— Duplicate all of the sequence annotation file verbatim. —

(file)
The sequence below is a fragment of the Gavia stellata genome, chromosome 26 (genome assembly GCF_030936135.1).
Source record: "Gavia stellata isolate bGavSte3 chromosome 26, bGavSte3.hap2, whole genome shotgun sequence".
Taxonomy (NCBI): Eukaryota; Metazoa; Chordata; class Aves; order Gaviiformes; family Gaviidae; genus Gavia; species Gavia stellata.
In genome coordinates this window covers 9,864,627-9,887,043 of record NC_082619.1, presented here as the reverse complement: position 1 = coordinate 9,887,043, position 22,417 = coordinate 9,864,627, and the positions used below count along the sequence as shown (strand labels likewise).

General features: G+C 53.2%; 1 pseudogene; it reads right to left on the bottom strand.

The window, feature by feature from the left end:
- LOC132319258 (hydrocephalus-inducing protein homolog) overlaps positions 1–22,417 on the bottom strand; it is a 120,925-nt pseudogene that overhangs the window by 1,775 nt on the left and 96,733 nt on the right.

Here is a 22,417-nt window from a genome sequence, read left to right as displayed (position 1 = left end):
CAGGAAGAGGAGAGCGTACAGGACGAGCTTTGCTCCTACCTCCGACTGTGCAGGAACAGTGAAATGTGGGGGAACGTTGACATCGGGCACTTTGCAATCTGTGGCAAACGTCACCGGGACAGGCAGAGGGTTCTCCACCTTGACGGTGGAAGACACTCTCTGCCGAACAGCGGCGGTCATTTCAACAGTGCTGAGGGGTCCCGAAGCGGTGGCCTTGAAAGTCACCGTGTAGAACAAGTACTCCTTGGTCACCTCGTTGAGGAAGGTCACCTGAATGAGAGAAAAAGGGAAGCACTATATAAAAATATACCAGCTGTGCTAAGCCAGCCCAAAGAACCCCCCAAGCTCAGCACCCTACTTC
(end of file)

The sequence below is a fragment of the Gavia stellata genome, chromosome 26 (genome assembly GCF_030936135.1).
Source record: "Gavia stellata isolate bGavSte3 chromosome 26, bGavSte3.hap2, whole genome shotgun sequence".
Taxonomy (NCBI): Eukaryota; Metazoa; Chordata; class Aves; order Gaviiformes; family Gaviidae; genus Gavia; species Gavia stellata.
In genome coordinates this window covers 9,864,627-9,887,043 of record NC_082619.1, presented here as the reverse complement: position 1 = coordinate 9,887,043, position 22,417 = coordinate 9,864,627, and the positions used below count along the sequence as shown (strand labels likewise).

General features: G+C 53.2%; 1 pseudogene; it reads right to left on the bottom strand.

The window, feature by feature from the left end:
- LOC132319258 (hydrocephalus-inducing protein homolog) overlaps positions 1–22,417 on the bottom strand; it is a 120,925-nt pseudogene that overhangs the window by 1,775 nt on the left and 96,733 nt on the right.

Here is a 22,417-nt window from a genome sequence, read left to right as displayed (position 1 = left end):
CAGGAAGAGGAGAGCGTACAGGACGAGCTTTGCTCCTACCTCCGACTGTGCAGGAACAGTGAAATGTGGGGGAACGTTGACATCGGGCACTTTGCAATCTGTGGCAAACGTCACCGGGACAGGCAGAGGGTTCTCCACCTTGACGGTGGAAGACACTCTCTGCCGAACAGCGGCGGTCATTTCAACAGTGCTGAGGGGTCCCGAAGCGGTGGCCTTGAAAGTCACCGTGTAGAACAAGTACTCCTTGGTCACCTCGTTGAGGAAGGTCACCTGAATGAGAGAAAAAGGGAAGCACTATATAAAAATATACCAGCTGTGCTAAGCCAGCCCAAAGAACCCCCCAAGCTCAGCACCCTACTTC